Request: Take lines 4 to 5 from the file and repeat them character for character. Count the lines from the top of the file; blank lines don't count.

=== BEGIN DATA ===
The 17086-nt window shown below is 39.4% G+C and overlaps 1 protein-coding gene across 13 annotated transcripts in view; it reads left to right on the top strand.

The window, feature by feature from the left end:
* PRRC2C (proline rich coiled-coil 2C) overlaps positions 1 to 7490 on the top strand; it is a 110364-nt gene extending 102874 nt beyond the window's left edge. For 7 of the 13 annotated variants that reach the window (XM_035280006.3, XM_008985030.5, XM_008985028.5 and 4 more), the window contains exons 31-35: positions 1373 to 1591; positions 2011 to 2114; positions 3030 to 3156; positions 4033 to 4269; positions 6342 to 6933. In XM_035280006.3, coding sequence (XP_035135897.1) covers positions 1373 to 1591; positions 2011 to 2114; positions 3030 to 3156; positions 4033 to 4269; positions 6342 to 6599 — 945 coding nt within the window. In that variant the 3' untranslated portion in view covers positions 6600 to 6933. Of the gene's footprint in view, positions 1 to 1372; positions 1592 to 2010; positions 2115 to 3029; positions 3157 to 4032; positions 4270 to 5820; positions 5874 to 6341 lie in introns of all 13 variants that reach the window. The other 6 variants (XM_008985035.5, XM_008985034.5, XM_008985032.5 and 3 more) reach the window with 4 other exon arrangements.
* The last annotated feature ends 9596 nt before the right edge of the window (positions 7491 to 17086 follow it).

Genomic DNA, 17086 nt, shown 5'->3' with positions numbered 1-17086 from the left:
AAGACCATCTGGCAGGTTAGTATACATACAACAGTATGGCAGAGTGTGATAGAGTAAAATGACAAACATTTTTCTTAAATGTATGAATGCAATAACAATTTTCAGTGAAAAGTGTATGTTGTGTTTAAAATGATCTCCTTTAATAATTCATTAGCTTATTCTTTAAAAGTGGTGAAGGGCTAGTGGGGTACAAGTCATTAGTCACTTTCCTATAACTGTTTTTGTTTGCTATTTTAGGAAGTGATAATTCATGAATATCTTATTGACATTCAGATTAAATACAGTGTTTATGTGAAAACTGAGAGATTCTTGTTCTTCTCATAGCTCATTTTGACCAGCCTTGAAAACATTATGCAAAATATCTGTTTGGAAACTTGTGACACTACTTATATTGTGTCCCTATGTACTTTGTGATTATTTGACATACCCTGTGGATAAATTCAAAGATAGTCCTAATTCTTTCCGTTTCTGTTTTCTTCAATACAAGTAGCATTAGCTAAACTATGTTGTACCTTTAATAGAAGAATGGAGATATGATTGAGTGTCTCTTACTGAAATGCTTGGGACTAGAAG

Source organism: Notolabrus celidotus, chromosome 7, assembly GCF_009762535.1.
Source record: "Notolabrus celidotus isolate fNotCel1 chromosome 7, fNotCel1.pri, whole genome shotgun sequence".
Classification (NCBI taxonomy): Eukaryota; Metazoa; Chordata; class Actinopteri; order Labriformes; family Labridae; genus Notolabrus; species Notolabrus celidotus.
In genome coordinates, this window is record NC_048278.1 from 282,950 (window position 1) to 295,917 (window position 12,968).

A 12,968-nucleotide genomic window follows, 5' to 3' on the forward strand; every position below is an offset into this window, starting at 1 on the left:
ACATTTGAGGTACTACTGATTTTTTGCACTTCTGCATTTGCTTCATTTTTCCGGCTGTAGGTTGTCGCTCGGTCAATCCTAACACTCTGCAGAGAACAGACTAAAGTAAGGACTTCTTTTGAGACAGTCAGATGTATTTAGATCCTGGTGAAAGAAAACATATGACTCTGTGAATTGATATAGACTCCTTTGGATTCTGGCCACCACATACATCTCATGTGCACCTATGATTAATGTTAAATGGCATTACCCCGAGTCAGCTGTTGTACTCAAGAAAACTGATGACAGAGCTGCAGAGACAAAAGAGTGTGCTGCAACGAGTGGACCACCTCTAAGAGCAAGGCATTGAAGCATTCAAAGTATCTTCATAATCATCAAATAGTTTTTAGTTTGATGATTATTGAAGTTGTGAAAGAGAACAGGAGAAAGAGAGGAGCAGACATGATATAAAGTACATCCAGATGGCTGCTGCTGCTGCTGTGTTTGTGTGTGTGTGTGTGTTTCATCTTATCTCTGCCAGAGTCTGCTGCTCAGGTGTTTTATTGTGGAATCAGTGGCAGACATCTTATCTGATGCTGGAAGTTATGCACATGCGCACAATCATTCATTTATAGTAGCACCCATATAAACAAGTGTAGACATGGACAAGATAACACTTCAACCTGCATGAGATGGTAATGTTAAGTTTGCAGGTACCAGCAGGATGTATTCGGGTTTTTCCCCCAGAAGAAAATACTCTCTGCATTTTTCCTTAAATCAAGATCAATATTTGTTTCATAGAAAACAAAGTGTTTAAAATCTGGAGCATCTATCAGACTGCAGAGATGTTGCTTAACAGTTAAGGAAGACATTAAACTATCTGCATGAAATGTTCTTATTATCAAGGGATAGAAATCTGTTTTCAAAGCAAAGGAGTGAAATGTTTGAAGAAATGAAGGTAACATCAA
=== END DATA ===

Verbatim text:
* The last annotated feature ends 9596 nt before the right edge of the window (positions 7491 to 17086 follow it).

Genomic DNA, 17086 nt, shown 5'->3' with positions numbered 1-17086 from the left: